I also visited with you about the importance of developing a thoughtful vision for your life’s work, your noble goal. Dr. Covey embodied this idea in his second habit, Begin with the End In Mind. Mark Twain is credited with the saying, “if you don’t know where you are going, any path will do.” For each of us to achieve our dream, our vision for success and fulfillment, we must invest considerable time and energy in visualizing the end we seek to achieve! It’s useful to note that both of these habits are focused on the promotion of self-efficacy and a personal paradigm shift in thinking from dependence to independence.
I would like to now introduce you to Dr. Covey’s third habit; one that also promotes self-efficacy and independence, the habit of First things First.
In life, it is so very important to have your priorities well defined and in order. Years ago, when I learned to fly, I was told at the outset of my training that rule number one was ‘Fly The Plane’. Navigating and communicating were very important, but they were secondary to aviating. Whether flying an airplane, managing our daily lives, or pursuing our noble goals, there are many tasks that are urgent and then there are also tasks that are critically important. We must never confuse the two. A patient may urgently require surgery, but it is important that we first sedate, anesthetize, and prep the patient before we make our skin incision.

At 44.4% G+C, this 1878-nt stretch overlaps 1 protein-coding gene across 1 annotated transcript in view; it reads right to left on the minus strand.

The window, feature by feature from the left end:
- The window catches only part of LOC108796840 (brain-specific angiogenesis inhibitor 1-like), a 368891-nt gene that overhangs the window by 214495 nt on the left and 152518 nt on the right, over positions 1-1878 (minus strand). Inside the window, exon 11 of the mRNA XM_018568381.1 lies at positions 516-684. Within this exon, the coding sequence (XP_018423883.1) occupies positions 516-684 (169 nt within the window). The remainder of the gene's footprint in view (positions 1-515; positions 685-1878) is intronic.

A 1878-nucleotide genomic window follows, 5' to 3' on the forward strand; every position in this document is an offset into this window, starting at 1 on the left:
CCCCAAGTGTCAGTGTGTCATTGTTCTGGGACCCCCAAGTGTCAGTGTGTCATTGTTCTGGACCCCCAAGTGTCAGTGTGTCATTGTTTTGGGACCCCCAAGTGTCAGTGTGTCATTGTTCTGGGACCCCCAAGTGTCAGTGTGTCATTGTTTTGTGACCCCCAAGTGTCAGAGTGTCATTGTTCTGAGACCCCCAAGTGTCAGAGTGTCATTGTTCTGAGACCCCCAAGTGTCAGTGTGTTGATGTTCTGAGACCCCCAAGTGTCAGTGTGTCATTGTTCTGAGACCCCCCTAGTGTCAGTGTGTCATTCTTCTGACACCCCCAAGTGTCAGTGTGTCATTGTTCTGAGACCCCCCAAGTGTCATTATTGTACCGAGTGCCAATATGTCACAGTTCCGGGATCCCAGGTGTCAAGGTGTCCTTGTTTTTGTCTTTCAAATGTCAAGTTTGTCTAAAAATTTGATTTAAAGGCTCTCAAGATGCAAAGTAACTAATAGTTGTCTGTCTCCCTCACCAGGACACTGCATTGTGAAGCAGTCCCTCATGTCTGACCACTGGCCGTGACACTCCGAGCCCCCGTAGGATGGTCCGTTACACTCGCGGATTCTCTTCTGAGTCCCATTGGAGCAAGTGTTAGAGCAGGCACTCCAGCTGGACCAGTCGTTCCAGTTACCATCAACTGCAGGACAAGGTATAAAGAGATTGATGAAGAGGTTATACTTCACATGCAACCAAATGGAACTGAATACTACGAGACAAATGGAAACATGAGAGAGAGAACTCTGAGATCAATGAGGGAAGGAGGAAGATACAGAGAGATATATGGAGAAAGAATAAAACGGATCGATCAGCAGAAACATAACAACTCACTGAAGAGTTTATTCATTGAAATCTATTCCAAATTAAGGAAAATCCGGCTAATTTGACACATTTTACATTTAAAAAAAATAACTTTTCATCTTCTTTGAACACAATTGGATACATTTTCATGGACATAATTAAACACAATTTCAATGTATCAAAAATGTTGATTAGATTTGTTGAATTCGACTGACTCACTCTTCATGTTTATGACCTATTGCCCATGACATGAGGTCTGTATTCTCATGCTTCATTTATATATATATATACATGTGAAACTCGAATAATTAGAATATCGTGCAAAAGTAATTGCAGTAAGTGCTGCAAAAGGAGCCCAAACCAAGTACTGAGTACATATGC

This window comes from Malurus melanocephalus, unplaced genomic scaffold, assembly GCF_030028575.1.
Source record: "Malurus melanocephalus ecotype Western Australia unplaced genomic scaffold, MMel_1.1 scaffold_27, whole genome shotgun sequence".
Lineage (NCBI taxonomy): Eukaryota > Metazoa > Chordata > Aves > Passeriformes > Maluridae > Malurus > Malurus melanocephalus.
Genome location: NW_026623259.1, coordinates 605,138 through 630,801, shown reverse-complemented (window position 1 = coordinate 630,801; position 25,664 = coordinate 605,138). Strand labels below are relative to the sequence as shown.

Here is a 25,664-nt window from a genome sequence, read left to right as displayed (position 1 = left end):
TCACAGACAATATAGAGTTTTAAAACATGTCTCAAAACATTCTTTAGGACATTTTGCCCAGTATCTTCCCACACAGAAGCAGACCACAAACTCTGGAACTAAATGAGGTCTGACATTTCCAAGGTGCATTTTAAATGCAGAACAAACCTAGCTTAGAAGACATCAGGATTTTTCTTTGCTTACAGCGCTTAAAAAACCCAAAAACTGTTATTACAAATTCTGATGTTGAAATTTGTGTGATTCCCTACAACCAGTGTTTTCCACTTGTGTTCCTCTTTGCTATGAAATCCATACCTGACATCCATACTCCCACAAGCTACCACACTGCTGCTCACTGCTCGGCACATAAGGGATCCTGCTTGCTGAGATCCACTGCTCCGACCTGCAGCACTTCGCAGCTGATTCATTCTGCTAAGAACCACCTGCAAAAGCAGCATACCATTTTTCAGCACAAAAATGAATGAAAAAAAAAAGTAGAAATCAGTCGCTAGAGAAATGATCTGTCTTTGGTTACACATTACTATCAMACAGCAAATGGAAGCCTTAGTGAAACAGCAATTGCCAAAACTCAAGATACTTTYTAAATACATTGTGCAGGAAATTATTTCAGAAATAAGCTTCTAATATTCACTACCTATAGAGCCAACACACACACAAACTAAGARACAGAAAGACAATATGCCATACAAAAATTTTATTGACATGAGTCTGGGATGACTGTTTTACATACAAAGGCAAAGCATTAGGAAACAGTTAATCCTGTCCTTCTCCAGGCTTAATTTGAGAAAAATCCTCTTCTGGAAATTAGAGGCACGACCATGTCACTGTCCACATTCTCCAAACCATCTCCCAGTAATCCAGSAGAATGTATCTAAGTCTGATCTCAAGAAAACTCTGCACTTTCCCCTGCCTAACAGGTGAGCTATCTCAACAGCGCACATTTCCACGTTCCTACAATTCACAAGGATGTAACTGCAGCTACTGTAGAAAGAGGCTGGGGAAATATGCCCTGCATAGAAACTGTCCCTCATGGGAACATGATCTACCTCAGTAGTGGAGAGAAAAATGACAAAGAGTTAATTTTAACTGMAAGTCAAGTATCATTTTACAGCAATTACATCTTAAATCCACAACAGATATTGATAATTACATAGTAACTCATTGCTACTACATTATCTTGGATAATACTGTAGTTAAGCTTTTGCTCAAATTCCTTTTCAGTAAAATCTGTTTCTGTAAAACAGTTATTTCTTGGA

It’s truly difficult at times to not be carried away by the abundance of urgent tasks before us. The high-speed world of our personal lives, careers, and medicine powered by the internet and social media can be overwhelming. Nevertheless, it is most important that we embrace the advice of Dr. Covey who tells us that “the challenge is not to manage our time but rather, to manage ourselves.” We must recognize and focus first and foremost on our priorities. If we fail to do that, we will run out of time and energy long before we accomplish our most important work. That reality is underscored by another Covey quote: “the key is not to prioritize what’s on your schedule but instead, to schedule your priorities.” I know each of us lives busy lives and so many tasks carry the emotionally and physically draining burden of urgency. It is the important items that really carry the day for our patients, our clients, our practice teams, and our personal life. The good news is, there’s always time for the most important thing. If you doubt me, pull out your to-do list and hold your breath…within the next 30-120 seconds, you will discover that there’s a compelling need to address your highest priority (breathing) regardless of the size and urgency of your to-do list. If we focused on lesser priorities and overlooked our need to breathe, our career and our very life would be acutely truncated.
Remember, always focus on first things first, relationships and results; that’s what really matters. Fill your schedule first with those most important priorities so that you are sure that appropriate time, talent, and energy have been allocated to ensure their accomplishment. Lesser priorities can usually be delegated, outsourced, redirected, or addressed later. Important tasks will not be as forgiving.
Yours for veterinary medicine,
Dr. Rick DeBowes, President
Posted February 26, 2021